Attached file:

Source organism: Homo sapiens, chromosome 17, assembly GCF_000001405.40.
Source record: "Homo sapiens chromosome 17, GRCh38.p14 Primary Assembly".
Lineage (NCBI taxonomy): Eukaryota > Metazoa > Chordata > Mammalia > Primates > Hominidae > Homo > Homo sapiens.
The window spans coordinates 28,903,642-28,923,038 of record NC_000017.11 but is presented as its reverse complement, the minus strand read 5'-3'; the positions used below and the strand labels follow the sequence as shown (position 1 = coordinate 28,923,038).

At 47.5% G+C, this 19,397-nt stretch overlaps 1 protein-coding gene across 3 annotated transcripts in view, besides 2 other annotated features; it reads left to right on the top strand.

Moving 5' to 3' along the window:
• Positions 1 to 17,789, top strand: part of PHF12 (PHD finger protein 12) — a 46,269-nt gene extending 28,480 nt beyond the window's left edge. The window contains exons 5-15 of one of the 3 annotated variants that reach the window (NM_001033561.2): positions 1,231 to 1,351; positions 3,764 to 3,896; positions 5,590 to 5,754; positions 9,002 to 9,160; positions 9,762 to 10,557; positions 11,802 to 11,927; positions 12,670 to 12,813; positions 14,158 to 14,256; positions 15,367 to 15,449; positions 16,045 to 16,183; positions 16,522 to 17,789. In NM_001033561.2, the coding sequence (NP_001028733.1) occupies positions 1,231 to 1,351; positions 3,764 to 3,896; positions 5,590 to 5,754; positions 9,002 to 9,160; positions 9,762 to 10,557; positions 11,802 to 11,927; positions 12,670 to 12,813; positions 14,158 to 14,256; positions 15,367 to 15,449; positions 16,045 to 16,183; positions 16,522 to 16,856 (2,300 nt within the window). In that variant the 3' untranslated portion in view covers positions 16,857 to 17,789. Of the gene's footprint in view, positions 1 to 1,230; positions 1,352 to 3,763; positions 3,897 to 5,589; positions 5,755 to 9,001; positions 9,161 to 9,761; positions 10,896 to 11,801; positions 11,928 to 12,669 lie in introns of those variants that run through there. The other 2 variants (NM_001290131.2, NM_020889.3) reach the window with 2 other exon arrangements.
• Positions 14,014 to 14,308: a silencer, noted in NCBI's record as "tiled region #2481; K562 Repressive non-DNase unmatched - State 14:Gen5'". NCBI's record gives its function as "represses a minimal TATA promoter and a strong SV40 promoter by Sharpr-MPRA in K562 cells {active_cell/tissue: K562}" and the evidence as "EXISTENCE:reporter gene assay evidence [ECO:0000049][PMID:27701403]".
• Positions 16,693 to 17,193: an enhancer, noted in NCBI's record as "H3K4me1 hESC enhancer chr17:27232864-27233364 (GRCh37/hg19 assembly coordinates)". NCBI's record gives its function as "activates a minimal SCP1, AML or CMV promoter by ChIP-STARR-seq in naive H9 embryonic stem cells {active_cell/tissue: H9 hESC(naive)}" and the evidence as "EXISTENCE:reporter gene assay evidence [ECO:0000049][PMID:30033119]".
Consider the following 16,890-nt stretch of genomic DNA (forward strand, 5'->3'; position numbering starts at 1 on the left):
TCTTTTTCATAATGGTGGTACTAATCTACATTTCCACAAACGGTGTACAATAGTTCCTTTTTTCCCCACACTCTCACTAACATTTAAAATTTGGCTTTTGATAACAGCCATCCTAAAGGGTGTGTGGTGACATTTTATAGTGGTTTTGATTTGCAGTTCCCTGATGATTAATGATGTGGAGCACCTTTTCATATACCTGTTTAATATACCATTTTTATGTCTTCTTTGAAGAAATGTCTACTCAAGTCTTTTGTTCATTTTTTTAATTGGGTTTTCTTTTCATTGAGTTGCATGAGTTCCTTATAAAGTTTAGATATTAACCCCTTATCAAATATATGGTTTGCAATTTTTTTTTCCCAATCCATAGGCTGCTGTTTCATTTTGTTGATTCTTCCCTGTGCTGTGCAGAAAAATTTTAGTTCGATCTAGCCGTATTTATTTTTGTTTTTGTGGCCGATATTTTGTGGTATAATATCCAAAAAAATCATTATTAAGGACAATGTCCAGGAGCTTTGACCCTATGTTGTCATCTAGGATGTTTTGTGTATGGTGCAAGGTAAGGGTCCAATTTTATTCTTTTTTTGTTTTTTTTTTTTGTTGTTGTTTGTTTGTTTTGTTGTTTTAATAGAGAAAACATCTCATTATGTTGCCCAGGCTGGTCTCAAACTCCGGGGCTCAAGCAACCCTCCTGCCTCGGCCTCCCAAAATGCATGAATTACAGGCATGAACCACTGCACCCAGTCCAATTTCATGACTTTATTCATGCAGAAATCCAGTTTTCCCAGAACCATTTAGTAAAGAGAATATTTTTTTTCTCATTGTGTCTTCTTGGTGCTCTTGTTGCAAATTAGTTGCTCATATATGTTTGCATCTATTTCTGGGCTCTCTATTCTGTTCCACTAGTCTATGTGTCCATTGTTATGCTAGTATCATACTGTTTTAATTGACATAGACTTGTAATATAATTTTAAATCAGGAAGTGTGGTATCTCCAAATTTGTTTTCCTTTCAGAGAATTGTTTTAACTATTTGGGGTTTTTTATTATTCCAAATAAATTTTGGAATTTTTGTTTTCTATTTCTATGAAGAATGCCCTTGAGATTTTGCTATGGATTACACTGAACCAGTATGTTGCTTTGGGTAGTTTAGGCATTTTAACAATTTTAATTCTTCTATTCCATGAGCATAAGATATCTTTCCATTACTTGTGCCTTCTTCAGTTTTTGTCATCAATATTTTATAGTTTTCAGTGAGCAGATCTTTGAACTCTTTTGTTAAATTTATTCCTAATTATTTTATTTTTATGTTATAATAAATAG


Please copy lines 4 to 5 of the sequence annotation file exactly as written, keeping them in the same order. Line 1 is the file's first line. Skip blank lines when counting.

The window spans coordinates 28,903,642-28,923,038 of record NC_000017.11 but is presented as its reverse complement, the minus strand read 5'-3'; the positions used below and the strand labels follow the sequence as shown (position 1 = coordinate 28,923,038).

At 47.5% G+C, this 19,397-nt stretch overlaps 1 protein-coding gene across 3 annotated transcripts in view, besides 2 other annotated features; it reads left to right on the top strand.